Natural coffees can be funky, as can Sumatras. So one might expect a naturally-processed Sumatra to be particuarly funky. It might be, but the one I have from PT's is remarkably clean.
PT's tasting notes are rather involved, as if folks need to be reassured when presented with a coffee with this processing method and this origin. The notes say "A complex and full coffee that brings to mind deep red wine, with heavy, sweet notes balancing out into a spicy character. In the fragrance and aroma, dark cocoa and black pepper lie heavy over a soft berry or cherry like scent. In the cup, the sweetness opens up into dark cherry, blackberry, and hints of banana. The bakers chocolate deepens and the spice note hints slyly at clove."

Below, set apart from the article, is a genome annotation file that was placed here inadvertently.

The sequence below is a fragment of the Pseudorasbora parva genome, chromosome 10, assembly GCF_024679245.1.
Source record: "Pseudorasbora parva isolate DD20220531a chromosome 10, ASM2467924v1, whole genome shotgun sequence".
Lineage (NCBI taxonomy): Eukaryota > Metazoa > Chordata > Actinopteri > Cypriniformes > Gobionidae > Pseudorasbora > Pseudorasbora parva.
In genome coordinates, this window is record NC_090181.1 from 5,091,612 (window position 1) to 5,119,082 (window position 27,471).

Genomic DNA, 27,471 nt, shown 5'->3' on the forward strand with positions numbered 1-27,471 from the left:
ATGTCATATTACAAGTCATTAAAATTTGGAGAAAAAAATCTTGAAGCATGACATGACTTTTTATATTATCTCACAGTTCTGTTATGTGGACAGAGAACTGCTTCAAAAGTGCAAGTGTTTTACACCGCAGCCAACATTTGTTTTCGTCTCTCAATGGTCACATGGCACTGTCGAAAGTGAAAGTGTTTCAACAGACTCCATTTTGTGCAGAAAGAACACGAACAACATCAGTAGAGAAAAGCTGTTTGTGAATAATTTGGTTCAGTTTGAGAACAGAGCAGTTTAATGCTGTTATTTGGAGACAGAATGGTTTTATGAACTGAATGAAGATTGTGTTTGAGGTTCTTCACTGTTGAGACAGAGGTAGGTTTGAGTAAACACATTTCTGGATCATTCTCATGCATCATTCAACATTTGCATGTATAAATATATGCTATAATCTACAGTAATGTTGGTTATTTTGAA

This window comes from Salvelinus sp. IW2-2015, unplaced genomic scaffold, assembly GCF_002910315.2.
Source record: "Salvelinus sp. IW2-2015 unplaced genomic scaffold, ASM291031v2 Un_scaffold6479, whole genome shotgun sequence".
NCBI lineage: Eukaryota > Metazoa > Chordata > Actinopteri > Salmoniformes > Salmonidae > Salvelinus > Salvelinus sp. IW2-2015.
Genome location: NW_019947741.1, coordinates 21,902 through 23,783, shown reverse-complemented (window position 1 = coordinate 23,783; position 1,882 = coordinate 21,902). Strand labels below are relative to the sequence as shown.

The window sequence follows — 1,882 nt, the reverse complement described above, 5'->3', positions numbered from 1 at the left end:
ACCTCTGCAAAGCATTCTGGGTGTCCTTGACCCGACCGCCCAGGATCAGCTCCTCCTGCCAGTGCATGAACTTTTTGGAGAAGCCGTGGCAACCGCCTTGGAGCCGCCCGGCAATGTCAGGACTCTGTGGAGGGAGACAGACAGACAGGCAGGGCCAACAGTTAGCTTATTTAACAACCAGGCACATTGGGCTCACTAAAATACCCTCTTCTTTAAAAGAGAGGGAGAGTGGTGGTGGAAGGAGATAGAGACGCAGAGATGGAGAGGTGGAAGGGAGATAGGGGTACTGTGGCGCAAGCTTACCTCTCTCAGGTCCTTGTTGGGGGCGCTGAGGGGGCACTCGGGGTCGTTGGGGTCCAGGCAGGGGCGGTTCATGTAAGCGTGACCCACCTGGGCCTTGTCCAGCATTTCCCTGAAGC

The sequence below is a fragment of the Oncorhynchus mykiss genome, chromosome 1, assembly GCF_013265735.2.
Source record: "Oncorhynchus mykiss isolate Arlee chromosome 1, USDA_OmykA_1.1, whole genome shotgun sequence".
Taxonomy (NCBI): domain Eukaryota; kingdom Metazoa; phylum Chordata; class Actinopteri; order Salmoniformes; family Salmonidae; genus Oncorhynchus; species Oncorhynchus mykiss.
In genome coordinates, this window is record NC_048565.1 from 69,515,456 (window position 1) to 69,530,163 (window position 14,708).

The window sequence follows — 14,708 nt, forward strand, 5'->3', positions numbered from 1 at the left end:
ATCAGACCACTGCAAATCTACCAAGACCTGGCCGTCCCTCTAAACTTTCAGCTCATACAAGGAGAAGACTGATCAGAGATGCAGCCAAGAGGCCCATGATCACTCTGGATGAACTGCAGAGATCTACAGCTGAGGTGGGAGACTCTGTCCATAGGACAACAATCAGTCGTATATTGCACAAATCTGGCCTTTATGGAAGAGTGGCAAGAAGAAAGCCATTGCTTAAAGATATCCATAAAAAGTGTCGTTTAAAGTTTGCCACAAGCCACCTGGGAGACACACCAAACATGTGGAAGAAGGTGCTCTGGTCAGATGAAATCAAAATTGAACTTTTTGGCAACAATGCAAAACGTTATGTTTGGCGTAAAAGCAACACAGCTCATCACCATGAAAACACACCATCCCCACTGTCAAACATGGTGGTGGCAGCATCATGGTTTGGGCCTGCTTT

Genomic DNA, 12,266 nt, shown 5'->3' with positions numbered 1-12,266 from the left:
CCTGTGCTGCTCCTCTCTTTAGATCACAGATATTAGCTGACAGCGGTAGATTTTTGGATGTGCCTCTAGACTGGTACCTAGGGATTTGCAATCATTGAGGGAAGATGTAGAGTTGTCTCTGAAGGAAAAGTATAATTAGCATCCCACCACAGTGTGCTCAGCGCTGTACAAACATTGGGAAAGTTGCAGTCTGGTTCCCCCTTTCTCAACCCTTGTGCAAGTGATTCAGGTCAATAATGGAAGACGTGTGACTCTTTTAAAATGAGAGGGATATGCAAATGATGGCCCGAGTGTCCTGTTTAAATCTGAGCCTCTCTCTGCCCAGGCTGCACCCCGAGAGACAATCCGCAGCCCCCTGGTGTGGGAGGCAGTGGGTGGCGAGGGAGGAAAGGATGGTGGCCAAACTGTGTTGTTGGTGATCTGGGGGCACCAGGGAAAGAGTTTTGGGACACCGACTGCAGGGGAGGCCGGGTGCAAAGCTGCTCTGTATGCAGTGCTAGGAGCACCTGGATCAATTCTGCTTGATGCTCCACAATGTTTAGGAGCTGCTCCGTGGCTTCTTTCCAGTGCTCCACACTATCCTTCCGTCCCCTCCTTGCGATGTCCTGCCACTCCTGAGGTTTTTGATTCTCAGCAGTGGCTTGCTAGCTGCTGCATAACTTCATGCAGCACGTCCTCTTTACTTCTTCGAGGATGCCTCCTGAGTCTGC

My simplified impressions are this: when the coffee's black, the dominant flavor is low-toned berry. Similar to the berry in PT's Ethiopian Sidama, but with less acidity. It's not really like any berry I've actually eaten, though I suppose blackberry would be the closest analogy. The sweetness is earthy but not in a Sumatran fallen-leaves or alpine way--it's like the sweetness of a beet, or a sweet potato, or a persimmon, or a Golden Yunnan tea. Maybe one of those terms sticks.
With cream and sugar added, it tastes like butterscotch candy
So, yes, nice coffee here. I liked it best as paper-filtered drip.
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